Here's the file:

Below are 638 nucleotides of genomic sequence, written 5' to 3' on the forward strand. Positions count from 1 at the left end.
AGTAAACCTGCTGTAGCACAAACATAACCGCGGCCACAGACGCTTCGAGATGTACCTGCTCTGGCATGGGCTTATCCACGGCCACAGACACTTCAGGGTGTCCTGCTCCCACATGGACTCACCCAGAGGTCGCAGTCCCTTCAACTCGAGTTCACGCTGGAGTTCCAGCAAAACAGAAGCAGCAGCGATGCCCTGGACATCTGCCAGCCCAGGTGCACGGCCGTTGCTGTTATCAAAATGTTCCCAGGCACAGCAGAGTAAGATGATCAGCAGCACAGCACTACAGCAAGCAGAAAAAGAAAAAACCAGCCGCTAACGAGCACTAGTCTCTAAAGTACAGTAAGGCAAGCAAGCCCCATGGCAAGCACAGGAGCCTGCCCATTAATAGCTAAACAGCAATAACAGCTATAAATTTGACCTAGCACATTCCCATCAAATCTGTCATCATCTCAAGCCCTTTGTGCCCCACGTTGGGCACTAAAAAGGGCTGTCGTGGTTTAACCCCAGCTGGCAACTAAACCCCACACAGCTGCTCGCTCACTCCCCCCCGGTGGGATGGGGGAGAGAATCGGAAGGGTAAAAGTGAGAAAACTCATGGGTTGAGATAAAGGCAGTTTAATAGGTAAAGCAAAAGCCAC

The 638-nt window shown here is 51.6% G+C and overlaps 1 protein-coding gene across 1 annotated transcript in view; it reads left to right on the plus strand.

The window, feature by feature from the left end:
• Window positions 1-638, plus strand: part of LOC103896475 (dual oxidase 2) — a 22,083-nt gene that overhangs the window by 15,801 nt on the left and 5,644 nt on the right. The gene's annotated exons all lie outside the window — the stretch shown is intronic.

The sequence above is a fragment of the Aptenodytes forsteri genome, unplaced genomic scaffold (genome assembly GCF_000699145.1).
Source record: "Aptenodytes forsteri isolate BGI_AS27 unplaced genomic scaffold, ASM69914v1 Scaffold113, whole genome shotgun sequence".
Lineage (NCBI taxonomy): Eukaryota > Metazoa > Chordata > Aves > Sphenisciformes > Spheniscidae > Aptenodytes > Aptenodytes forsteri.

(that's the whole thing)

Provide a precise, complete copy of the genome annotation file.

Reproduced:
Below are 638 nucleotides of genomic sequence, written 5' to 3' on the forward strand. Positions count from 1 at the left end.
AGTAAACCTGCTGTAGCACAAACATAACCGCGGCCACAGACGCTTCGAGATGTACCTGCTCTGGCATGGGCTTATCCACGGCCACAGACACTTCAGGGTGTCCTGCTCCCACATGGACTCACCCAGAGGTCGCAGTCCCTTCAACTCGAGTTCACGCTGGAGTTCCAGCAAAACAGAAGCAGCAGCGATGCCCTGGACATCTGCCAGCCCAGGTGCACGGCCGTTGCTGTTATCAAAATGTTCCCAGGCACAGCAGAGTAAGATGATCAGCAGCACAGCACTACAGCAAGCAGAAAAAGAAAAAACCAGCCGCTAACGAGCACTAGTCTCTAAAGTACAGTAAGGCAAGCAAGCCCCATGGCAAGCACAGGAGCCTGCCCATTAATAGCTAAACAGCAATAACAGCTATAAATTTGACCTAGCACATTCCCATCAAATCTGTCATCATCTCAAGCCCTTTGTGCCCCACGTTGGGCACTAAAAAGGGCTGTCGTGGTTTAACCCCAGCTGGCAACTAAACCCCACACAGCTGCTCGCTCACTCCCCCCCGGTGGGATGGGGGAGAGAATCGGAAGGGTAAAAGTGAGAAAACTCATGGGTTGAGATAAAGGCAGTTTAATAGGTAAAGCAAAAGCCAC

The 638-nt window shown here is 51.6% G+C and overlaps 1 protein-coding gene across 1 annotated transcript in view; it reads left to right on the plus strand.

The window, feature by feature from the left end:
• Window positions 1-638, plus strand: part of LOC103896475 (dual oxidase 2) — a 22,083-nt gene that overhangs the window by 15,801 nt on the left and 5,644 nt on the right. The gene's annotated exons all lie outside the window — the stretch shown is intronic.

The sequence above is a fragment of the Aptenodytes forsteri genome, unplaced genomic scaffold (genome assembly GCF_000699145.1).
Source record: "Aptenodytes forsteri isolate BGI_AS27 unplaced genomic scaffold, ASM69914v1 Scaffold113, whole genome shotgun sequence".
Lineage (NCBI taxonomy): Eukaryota > Metazoa > Chordata > Aves > Sphenisciformes > Spheniscidae > Aptenodytes > Aptenodytes forsteri.